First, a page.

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Legally speaking the ONLY way to do this is to purchase a new license. OEM licenses are use once and done. They cannot legally be transferred to another computer. They cannot be legally transferred to a VM. They are only legal to run on the computer they were pre-installed on, and that's it.

The only way around it is if you have a Volume Licensing agreement, and you register said OEM license within 45 days of first using it, then you actually can virtualize the license.

source - straight from MS licensing agreement.

Last edited by Timothy Miller; 08-10-2017 at 06:05 PM.
 
Old 08-11-2017, 01:43 AM   #7
a4z
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Quote:
Originally Posted by Timothy Miller View Post
Legally speaking the ONLY way to do this is to purchase a new license. OEM licenses are use once and done. They cannot legally be transferred to another computer. They cannot be legally transferred to a VM. They are only legal to run on the computer they were pre-installed on, and that's it.

The only way around it is if you have a Volume Licensing agreement, and you register said OEM license within 45 days of first using it, then you actually can virtualize the license.

source - straight from MS licensing agreement.
what? and this is legal? is this for sure?

well, in this case I will have to rely on some service like appveyor to see if my open source projects compiles also on Windows.
if not, who cares ...
 
Old 08-11-2017, 02:04 AM   #8
syg00
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I habitually keep Win on the disk just in case. And customers sometimes required it - mickey mouse "security/id" software mostly.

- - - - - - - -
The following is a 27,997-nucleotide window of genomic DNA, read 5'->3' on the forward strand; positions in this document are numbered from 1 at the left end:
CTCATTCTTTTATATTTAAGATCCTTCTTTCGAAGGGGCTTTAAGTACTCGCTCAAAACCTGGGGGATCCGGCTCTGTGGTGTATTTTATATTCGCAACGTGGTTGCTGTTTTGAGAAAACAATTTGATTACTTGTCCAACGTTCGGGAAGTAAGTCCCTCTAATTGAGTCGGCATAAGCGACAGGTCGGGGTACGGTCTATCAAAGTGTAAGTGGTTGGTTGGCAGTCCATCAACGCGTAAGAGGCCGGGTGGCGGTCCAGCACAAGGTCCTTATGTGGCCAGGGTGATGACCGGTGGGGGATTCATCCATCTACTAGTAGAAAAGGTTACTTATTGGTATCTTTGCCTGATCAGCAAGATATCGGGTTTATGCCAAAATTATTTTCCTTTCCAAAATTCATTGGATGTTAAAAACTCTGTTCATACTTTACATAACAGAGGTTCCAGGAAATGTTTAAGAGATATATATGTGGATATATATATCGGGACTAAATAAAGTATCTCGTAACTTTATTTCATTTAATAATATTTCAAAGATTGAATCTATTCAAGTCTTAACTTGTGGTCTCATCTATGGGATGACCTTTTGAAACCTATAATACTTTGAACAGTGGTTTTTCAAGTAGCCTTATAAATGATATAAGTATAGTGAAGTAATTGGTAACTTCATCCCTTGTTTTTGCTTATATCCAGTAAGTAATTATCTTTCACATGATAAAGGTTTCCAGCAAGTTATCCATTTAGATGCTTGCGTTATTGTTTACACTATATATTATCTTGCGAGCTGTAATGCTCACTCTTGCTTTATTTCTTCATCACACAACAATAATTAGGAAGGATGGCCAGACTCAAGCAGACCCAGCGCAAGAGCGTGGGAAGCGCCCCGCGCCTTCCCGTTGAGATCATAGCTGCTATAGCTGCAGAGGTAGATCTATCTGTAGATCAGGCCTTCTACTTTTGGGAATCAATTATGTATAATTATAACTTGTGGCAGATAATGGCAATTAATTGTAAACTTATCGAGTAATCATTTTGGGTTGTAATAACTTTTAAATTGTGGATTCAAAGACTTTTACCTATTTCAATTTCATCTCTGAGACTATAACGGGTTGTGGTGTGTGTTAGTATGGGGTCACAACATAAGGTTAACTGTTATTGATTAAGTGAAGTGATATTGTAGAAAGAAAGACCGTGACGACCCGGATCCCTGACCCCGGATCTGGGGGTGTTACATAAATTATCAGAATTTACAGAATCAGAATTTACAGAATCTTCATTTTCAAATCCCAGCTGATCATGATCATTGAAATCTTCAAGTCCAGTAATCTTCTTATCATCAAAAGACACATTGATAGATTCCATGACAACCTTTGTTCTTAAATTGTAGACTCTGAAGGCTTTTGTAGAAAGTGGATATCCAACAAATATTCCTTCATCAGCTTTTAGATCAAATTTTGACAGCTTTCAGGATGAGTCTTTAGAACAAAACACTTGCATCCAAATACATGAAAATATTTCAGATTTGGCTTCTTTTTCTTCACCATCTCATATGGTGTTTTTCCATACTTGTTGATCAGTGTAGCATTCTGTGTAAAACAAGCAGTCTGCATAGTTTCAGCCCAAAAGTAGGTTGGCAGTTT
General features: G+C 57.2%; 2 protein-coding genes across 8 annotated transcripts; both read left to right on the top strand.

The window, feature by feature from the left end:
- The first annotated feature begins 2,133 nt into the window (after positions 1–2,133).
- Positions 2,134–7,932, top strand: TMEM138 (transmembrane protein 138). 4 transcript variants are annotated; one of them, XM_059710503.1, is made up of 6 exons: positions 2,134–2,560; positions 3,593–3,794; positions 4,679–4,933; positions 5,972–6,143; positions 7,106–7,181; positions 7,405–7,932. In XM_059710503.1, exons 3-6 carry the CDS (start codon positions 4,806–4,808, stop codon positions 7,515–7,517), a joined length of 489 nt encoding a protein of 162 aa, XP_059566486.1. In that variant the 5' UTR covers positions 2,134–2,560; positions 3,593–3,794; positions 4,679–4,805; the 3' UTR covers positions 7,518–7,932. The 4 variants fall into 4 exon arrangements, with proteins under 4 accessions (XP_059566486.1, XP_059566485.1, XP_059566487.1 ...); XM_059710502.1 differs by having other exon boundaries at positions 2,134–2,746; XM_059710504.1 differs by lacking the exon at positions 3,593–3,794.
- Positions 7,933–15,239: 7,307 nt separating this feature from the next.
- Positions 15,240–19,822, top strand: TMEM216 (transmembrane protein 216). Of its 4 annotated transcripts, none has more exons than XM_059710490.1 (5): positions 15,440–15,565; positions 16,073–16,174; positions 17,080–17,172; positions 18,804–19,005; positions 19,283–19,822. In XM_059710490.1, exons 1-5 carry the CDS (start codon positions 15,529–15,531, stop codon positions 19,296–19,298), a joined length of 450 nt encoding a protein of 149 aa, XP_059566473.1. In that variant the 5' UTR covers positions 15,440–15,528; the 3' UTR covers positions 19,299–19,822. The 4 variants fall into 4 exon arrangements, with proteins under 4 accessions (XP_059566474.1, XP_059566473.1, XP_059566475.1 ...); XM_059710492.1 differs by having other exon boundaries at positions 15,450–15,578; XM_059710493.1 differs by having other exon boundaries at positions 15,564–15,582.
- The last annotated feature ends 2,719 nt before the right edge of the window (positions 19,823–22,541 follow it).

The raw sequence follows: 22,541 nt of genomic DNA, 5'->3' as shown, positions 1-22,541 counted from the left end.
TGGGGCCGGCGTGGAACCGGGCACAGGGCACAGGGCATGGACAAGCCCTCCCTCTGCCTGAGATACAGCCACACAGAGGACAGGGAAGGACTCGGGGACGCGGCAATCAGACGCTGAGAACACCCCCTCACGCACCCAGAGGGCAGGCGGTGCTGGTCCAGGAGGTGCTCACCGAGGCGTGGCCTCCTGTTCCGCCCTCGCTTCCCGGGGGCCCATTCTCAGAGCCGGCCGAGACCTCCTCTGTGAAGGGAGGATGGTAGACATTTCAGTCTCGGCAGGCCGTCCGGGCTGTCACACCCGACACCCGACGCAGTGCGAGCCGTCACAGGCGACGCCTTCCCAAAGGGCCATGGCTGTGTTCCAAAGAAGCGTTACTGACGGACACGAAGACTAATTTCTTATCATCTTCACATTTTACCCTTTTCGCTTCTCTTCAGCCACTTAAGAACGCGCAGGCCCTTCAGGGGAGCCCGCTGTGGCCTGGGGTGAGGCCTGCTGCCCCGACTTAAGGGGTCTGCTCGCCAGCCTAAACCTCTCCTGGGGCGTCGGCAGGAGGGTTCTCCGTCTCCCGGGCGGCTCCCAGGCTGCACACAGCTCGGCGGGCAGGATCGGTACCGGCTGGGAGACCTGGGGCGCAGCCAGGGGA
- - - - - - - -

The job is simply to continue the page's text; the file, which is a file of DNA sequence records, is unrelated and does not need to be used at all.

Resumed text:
Win10 is just about at the point were I can happily reclaim the space without qualms. Never tried to virtualise it, but I had trouble with an XP box I still need; the software wouldn't run properly under KVM or hyper-V (XP itself did), so I gave up. The box is still in the corner.
 
Old 08-11-2017, 04:27 PM   #9
jefro
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Legal or not is only part of the issue. Most copies of MS don't transport across hardware. A VM is not the same hardware as the original host.

If you need win then keep it as it is. If you want you can buy new. If you want you can use the technet stuff maybe forever. Some live boots of windows may work for 30 minutes or so. Get windows to go on a flash drive if you really need it.
 
Old 08-12-2017, 03:54 PM   #10
jlinkels
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Converting W10 to a VM is surprisingly easy. I just did this on my Dell Inspiron 5759. But read on.

You don't write which notebook you have, which partitions are installed, if they are GPT, whether it is UEFI.

Anyway, the first hurdle is that you want to shrink the Windows partition. I had a 1 TB Windows partition, 50GB but it would only shrink 400GB. Whether or not you are converting this to a VM or install Linux next to Windows, this must be solved first.

Google for it. Unfortunately I did not bookmark the links. Skip the instructions to view in the log file and look up the error message. They won't tell you anything useful. Use for instructions how to solve it. IIRC they include disabling and deleting the swap space temporarily, remove temporary files, switch off Windows Update and delete the update files. Switch off recovery points and delete the recovery points. (You see what crap Windows is, none of these actually have to be immutable space, but they are). Anyway these articles can be found with Google. Execute them until you can shrink down to something with looks resonable to you. For a clean install of Windows 10 it should be 40 GB or so. (yuk!!)